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Archaeology Notes

Event ID 693686

Category Descriptive Accounts

Type Archaeology Notes


NR36SE 5 3928 6361.

NR 393 635. An islet almost connected to the north bank of Loch Bharradoil may be a crannog. The whole is an oval collection of stones 15 yds by 10yds, with an artificial line of stones in the middle. Much of this 4ft high island may be natural.

W Lamont 1959; F Celoria 1959.

The small low island at the N end of Loch Bharradail is occupied by a platform of masonry debris which measures

37m in maximum length from E to why 20m from N to S.

These indeterminate remains are defined on the N side by the footings of an 8m length of walling which stands to a

maximum height of 0.6m and has an apparent thickness of 2.5m.

Visited May 1976


At NR 3929 6361, occupying the south-west part of an islet in the shallow, reedy Loch Bharradail, is a crannog, partially turf-covered and measuring 17.0m NE-SW by 13.0m transversely. It is generally flat-topped and noticeably stone, and is 0.6m above the level of the islet. Crude facing is apparent along the north-west side, and a small number of stones on the platform have been set on edge, but they form no recognisable pattern. There is no evidence of a causeway. The level of the loch has receded; a rise of the water level of about 0.5m. would submerge the islet but for the crannog, and isolate it from the shore.

Surveyed at 1:10 000.

Visited by OS (N K B) 3 July 1978.

NR 3928 6362 Located 10.5m from the N shore of Loch Bharradail, from which it is separated by a stretch of quicksand-like mud, 3m in minimum depth. The site can only be accessed by means of a causeway of medium-sized stone, 2m wide and 9.5m long, which connects it to the N shore. This causeway was 0.2m below the surface of mud at the time of survey and was found by probing the mud.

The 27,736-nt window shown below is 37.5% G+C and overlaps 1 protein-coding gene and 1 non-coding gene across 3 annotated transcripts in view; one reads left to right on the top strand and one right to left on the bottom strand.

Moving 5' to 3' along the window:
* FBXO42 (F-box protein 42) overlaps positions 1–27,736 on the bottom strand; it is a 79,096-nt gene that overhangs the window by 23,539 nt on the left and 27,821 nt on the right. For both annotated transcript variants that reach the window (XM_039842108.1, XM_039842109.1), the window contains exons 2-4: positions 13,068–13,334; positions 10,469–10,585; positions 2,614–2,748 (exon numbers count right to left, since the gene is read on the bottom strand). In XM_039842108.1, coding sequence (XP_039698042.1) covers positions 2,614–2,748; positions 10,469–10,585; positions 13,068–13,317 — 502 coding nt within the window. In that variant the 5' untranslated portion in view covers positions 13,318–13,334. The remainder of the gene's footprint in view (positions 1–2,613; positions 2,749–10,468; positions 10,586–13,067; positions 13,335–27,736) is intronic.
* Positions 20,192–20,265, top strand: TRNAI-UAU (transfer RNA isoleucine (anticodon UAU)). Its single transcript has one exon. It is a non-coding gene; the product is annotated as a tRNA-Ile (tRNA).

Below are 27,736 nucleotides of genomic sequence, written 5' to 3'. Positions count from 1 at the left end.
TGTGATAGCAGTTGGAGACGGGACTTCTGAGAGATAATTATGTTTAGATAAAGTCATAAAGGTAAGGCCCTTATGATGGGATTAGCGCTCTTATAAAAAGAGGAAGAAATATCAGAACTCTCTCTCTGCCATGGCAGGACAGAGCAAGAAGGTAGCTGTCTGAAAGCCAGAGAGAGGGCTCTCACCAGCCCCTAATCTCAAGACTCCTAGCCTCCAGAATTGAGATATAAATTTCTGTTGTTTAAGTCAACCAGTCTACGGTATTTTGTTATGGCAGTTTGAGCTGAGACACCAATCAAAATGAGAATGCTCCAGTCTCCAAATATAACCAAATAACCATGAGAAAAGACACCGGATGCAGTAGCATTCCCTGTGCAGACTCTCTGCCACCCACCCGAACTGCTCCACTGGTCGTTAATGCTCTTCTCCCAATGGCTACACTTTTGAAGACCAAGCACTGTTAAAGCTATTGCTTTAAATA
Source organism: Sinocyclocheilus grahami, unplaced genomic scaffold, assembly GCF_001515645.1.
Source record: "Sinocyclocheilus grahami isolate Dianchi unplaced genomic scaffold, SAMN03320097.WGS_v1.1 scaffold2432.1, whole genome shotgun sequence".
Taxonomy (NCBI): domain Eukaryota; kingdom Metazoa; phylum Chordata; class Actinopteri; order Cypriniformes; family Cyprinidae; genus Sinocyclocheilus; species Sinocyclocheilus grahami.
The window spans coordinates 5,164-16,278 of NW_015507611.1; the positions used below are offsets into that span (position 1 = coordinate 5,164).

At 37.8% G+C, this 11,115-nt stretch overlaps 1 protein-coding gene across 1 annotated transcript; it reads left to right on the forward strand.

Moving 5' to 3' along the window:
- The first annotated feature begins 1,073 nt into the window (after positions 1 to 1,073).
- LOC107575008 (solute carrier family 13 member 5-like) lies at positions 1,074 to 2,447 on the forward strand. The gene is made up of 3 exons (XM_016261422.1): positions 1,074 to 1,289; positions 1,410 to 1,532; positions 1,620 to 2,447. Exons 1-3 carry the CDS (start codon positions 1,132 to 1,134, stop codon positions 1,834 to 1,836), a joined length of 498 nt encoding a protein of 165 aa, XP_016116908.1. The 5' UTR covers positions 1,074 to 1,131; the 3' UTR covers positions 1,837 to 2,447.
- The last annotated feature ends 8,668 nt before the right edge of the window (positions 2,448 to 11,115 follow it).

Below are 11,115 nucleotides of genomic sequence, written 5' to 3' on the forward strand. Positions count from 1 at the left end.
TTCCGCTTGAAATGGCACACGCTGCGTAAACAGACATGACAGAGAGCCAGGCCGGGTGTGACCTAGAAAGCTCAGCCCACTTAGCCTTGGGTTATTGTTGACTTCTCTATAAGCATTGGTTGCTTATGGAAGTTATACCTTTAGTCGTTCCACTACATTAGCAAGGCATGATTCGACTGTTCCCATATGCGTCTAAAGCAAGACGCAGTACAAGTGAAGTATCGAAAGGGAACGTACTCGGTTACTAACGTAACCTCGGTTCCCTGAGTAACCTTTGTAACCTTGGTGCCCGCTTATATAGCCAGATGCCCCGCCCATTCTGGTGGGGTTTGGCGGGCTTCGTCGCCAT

The artificial island is oval, measuring 29m NW-SE by 45m NE-SW at its base with the long axis running parallel to the near shore. The base of the site consists of a mound of gravel and small stone which slopes up gently at an 8 degree angle from the surrounding silty loch bed. Near the water level the site is ringed by a 3m wide scatter of 70% medium and 30% large stones. The upper platform, which crowns the top of the site 1.7m above the surrounding loch bed, is also oval, measuring 36m NE-SW by 20m NW-SE, and roughly corresponded to water level at the time of survey. The W end of the upper platform is occupied by a roughly oval, dense scatter of large boulders, which measures 15m NE-SW by 11m NW-SE. Many of the boulders are roughly rectangular and have angular surfaces. As previously mentioned by the RCAHMS, the N side of this scatter is contained by a 12m long section of drystone walling, composed of large boulders standing roughly 0.5m in height. The walling runs down the centre of the upper platform, with its surviving face oriented to the N, its other face presumably obscured by the boulder scatter.

Sponsors: Edinburgh University Archaeology Department, Holley & Associates.

M W Holley 1996

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